By daring a parallel with Cinema, the leap could take place in about ten years, about 60 years after the birth of VGs. Mmmm … it seems too premature, it’s even a matter of technological progress. I’m more inclined to the comparison with Comics, because they share the playful, disengaged, adolescent side with VGs; even today it is said that VGs are stuff for children, they carry violence, they are not to be considered even cultural products but only consumer products. The tragic is that this vox populi fits very well with some mainstream titles, such as Mortal Kombat 11; if it were a movie it wouldn’t even have succeeded at the box office because of its trash! Cinema has many more antibodies against such rubbish, it is difficult for similar trash films to achieve record sales as MK11. Fortunately, VGs market is wide and show graceful titles such as Last Day of June (2017, Ovosonico), Walden, a Game (2018, USC Game Innovation Lab) and Gris (2019, Nomada Studio). In conclusion, following the parallel with Comics, we should be witnessing the evolutionary leap of VGs in 20 or 30 years, about 70-80 years after the birth of VGs. It seems plausible to me.

Last Day of June

Of course, nothing should be taken for granted! The artistic evolution of Cinema and Comics was propitiated by the passion of ante litteram critics who advocated and stimulated the expressive potential of the two media. That’s what I’m trying to do with Video Games Art! Speaking of Cinema, we can remember F. Truffaut, founder of the Cahiers du Cinema, then also passed behind the camera, well reknown for The 400 Blows (1959). Speaking of Comics we can mention A. Spiegelman and his underground magazine Raw, which promoted many authors and independent social committed Comics on the USA market; Spiegelman also rose to the top of Comics Art with his masterpiece MAUS. Not to forget Umberto Eco, author of the novel The Name of the Rose, who in the ’60s wrote several academic essays about Comics, strongly contributing to spreading an adult and serious image of the medium. Obviously much has depended on the courage of innovative artists, who over the decades have experimented with the most daring expressive forms; on the sensitivity of readers and spectators that started to consume more and more adult and committed films and comics; on the entrepreneurial initiative by new generations of producers and publishers who invested in market niches making them expand dramatically. For VGs it is the same, we need the courage and desire to innovate by young developers and artists, the initiative of new producers moving big resources towards current market niche of narrative and expressive titles, the alternative sensibility of players and critics.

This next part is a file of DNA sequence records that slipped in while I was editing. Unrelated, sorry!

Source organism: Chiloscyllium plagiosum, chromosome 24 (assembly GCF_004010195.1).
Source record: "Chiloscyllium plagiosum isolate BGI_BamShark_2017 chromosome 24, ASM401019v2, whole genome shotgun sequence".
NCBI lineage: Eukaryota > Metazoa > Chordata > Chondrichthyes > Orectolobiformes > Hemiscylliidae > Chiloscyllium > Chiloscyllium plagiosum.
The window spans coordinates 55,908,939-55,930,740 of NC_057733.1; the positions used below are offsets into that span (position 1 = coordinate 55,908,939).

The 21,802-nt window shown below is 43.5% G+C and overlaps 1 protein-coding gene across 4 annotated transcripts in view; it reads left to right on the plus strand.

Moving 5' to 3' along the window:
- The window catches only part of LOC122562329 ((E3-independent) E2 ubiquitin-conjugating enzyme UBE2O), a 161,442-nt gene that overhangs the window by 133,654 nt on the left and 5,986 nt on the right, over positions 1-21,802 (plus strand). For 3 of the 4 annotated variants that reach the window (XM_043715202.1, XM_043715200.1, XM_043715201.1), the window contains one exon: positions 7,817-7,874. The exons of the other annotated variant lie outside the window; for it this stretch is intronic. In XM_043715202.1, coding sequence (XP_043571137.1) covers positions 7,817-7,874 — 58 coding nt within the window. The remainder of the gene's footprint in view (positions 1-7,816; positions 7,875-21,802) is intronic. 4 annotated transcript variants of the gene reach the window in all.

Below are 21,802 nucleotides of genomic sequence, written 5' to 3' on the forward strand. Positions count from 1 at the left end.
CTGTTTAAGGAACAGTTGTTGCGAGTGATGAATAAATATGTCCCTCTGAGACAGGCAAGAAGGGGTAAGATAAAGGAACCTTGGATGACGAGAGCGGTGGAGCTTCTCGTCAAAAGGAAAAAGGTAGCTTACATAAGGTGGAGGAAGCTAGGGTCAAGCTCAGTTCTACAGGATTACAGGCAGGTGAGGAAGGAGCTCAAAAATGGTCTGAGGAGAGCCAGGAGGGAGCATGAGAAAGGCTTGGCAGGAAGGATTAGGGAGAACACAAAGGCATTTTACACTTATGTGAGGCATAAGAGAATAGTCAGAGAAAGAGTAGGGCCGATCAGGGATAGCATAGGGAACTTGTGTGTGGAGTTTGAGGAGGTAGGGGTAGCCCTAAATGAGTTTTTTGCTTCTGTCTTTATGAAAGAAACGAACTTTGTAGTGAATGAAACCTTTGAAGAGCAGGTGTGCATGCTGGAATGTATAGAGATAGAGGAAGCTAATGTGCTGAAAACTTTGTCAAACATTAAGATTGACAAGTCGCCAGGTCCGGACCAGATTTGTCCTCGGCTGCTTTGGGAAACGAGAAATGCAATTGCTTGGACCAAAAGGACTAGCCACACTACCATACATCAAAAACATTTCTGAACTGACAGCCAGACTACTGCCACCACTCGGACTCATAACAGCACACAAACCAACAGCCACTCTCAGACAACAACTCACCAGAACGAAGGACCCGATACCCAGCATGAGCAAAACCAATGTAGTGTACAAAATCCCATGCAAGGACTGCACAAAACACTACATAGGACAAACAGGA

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12 thoughts on “Video Games, Cinema and Comics: Comparative Analisys

  1. This is a great read! I majored in comparative cultural studies so breakdowns like this are right up my alley.

    My favorite video games as art titles are Gris and Okami. Have you ever played them? I highly recommend them! I’d be very interested to hear your take on Okami’s Japanese watercolor style and portrayal of associated folklore.

    Liked by 1 person

  2. I remember Umberto Eco writing a substantial homage to Comics in his novel “The Mysterious Flame of Queen Loana”. However I will challenge you on one point, I think the commercially viable “trash” as you say, will continue to exist, just as we see cheap prints for art existing today, or the large scale action-blockbuster films that are pure “Hollywood” designed to entertain rather than provoke thought. These exist alongside more critical pieces, and the same exists in the video game field. With technological process as fast as it is, we would more likely have an accelerated time frame for video games to be accepted as art. It is sad that in the public sphere at least, we do not have much discussion of it as ‘medium’ by which I mean the skill it takes to actually code games as software and the engines and programming languages that need to be crafted into an appreciable work. I do agree we are not there yet, but I do hope that it will happen sooner than you postulate.

    Liked by 1 person

    1. Yes, trash will continue to exist, but I hope not as blockbuster! There are trash movies too, but trash movies don’t sell so much and are heavily criticized. Actually, trash games as MK11 are best sellers and are praised by specialized critics!

      Liked by 1 person